Bhagavad Gita Teachings – Chapter 8: What you Ponder Is What you Get

Bhagavad Gita Teachings – Chapter 8: What you Ponder Is What you Get

Whatever You Think of at Time of Your Death Thats What You Get

Those who at time of their death remember me, they come to me (Verse 5)

Whatever one remembers at the time of their death, that is the state they obtain (Verse 6)

Therefore at all times remember me and do your duty. Contemplate on me with your mind and your intellect, and you shall attain me (Verse 7)

Practice remembering me constantly with a steady mind, and you shall attain me (Verse 8)

Those who at the time of their death, steadily and with great devotion remember God by focussing their energy between their eyebrows, they attain the divine (VERSE 10)

Those who chant the sacred syllable OM when they are leaving their body, they attain me (Verse 13)

OM is the Hindu symbol of God, the Supreme Being, the Absolute Truth

 Those who constantly remember me with single-minded focus, they attain me (Verse 14)

Having attained me, they are never born in this world which is temporary and full of suffering; for these souls have reached the supreme destination (Verse 15)

The supreme destination which is unmanifest and imperishable is my supreme abode. Once having reached it, there is no return to this world (Verse 21)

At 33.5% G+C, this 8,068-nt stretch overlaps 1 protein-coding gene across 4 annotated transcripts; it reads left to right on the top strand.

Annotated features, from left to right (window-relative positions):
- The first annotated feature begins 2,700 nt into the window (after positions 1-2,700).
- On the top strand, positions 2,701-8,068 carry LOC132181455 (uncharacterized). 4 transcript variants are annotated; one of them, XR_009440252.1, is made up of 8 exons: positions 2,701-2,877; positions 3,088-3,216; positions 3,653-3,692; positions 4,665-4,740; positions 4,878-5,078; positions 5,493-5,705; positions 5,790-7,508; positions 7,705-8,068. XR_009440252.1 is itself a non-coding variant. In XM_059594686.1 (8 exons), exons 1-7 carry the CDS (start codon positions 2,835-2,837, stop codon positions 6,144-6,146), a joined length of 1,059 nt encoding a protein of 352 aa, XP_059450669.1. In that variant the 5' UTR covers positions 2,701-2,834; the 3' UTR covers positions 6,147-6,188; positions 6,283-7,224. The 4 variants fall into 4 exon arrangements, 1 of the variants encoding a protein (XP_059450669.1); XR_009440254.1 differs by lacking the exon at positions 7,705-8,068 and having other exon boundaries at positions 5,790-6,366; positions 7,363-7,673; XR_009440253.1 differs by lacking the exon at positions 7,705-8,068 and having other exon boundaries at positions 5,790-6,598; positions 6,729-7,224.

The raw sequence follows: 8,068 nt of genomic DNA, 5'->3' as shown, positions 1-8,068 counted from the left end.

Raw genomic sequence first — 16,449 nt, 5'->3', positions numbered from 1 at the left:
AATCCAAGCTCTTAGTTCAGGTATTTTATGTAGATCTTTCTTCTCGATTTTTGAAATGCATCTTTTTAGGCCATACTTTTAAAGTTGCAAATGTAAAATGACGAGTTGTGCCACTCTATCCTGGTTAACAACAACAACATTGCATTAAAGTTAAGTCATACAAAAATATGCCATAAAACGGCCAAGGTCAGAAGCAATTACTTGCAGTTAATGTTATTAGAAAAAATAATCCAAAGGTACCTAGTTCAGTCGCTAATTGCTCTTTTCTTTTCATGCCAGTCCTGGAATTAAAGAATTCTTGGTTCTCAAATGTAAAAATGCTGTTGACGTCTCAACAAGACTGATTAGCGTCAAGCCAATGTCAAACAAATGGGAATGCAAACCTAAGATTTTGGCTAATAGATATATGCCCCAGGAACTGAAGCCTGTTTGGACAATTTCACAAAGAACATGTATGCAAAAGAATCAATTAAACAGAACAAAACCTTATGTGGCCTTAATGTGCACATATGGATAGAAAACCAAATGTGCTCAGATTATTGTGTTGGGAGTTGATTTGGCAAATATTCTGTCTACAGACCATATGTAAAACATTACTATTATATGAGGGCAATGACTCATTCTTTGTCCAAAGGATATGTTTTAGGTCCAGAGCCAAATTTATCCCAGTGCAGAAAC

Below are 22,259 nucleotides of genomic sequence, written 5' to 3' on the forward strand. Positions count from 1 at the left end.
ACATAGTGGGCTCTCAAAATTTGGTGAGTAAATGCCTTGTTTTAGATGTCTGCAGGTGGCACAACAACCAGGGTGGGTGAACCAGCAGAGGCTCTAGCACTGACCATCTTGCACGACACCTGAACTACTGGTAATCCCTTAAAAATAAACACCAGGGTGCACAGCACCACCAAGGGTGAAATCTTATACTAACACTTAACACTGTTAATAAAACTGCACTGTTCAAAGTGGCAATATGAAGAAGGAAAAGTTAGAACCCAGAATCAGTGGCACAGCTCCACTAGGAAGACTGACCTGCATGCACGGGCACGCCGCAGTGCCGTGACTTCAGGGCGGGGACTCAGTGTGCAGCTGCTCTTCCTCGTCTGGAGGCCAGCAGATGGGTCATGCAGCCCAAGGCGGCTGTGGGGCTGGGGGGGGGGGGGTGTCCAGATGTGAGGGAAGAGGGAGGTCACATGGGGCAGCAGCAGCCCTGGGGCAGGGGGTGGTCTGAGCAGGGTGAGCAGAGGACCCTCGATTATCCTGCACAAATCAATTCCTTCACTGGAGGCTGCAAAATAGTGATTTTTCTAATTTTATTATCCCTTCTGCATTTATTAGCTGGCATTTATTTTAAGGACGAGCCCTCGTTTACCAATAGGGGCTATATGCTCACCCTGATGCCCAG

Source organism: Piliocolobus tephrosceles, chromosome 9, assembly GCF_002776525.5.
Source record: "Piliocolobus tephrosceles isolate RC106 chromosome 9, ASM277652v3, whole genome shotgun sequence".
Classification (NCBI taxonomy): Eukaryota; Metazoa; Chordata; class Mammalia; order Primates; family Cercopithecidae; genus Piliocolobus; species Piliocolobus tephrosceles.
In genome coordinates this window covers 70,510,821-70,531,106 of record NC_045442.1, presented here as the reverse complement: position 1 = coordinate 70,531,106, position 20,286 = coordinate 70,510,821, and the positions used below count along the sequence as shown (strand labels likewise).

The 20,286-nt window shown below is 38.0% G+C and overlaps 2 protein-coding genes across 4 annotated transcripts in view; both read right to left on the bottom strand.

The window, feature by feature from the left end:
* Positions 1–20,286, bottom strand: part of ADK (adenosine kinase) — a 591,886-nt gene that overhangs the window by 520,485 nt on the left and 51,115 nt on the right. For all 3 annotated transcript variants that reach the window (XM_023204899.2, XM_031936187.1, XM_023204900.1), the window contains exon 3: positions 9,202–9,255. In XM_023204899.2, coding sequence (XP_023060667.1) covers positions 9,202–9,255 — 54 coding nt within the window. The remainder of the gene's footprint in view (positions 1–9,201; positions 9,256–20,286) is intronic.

The supreme divine personality is the greatest, and is attainable through devotion. It exists everywhere, and all beings live within it (Verse 22)

Total Verses in this Chapter: 28

Words of Import:

I, me, Absolute Truth, Supreme Being, God, Universal ConsciousnessDivine, Brahman, Shri Krishna – are all used interchangeably.


has a symbolic as well as a literal meaning. Literally it means a ritual where offerings are made to fire, hymns are chanted and deities are invoked for fulfillment of personal or community desires; or to thank God or to seek God’s blessings. Symbolically, Yagna signifies that we have to do our part (offering/action) in other to obtain something (blessing or fulfillment), with the latter not being guaranteed.


The word “Yog” is derived from a Sanskrit word “Yuj” which means to join. In Hindu scriptures, yoga means joining or uniting the soul within the individual with that of the universal soul (God). The common usage of yoga as physical exercise is just a subset of the practice of Yoga, which includes disciplines of meditation and mode of conduct among others. It is believed that practice of all these disciplines make a person ready for unification with the Supreme Being.


refers to our duty as it does to the intent behind our actions. According to Hinduism, every living being has their own personal dharma which may or may not be the same as of others. This dharma is based on one’s situation or circumstance in life. 


is action as well as the result of the action. Its meaning depends on its context.


is liberation from the cycle of birth and death.


“Bhagavad Gita As It Is” by Swami Prabhupada

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